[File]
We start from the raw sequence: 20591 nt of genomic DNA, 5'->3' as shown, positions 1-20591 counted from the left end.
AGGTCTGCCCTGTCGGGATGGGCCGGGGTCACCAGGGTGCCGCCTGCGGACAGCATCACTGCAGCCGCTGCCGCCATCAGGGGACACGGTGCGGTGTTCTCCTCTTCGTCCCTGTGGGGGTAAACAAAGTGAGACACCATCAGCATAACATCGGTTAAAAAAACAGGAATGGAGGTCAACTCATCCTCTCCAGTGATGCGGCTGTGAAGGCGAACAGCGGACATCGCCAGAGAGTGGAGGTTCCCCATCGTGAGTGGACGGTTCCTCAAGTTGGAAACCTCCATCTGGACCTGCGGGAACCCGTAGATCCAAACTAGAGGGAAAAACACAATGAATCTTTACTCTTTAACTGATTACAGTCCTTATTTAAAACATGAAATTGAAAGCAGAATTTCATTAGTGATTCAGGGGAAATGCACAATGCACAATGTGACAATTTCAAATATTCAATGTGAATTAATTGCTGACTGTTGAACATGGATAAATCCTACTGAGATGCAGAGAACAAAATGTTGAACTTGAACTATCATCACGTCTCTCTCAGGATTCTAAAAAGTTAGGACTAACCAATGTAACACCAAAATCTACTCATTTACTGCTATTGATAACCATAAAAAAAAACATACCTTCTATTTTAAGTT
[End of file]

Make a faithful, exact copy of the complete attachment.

We start from the raw sequence: 20591 nt of genomic DNA, 5'->3' as shown, positions 1-20591 counted from the left end.
AGGTCTGCCCTGTCGGGATGGGCCGGGGTCACCAGGGTGCCGCCTGCGGACAGCATCACTGCAGCCGCTGCCGCCATCAGGGGACACGGTGCGGTGTTCTCCTCTTCGTCCCTGTGGGGGTAAACAAAGTGAGACACCATCAGCATAACATCGGTTAAAAAAACAGGAATGGAGGTCAACTCATCCTCTCCAGTGATGCGGCTGTGAAGGCGAACAGCGGACATCGCCAGAGAGTGGAGGTTCCCCATCGTGAGTGGACGGTTCCTCAAGTTGGAAACCTCCATCTGGACCTGCGGGAACCCGTAGATCCAAACTAGAGGGAAAAACACAATGAATCTTTACTCTTTAACTGATTACAGTCCTTATTTAAAACATGAAATTGAAAGCAGAATTTCATTAGTGATTCAGGGGAAATGCACAATGCACAATGTGACAATTTCAAATATTCAATGTGAATTAATTGCTGACTGTTGAACATGGATAAATCCTACTGAGATGCAGAGAACAAAATGTTGAACTTGAACTATCATCACGTCTCTCTCAGGATTCTAAAAAGTTAGGACTAACCAATGTAACACCAAAATCTACTCATTTACTGCTATTGATAACCATAAAAAAAAACATACCTTCTATTTTAAGTT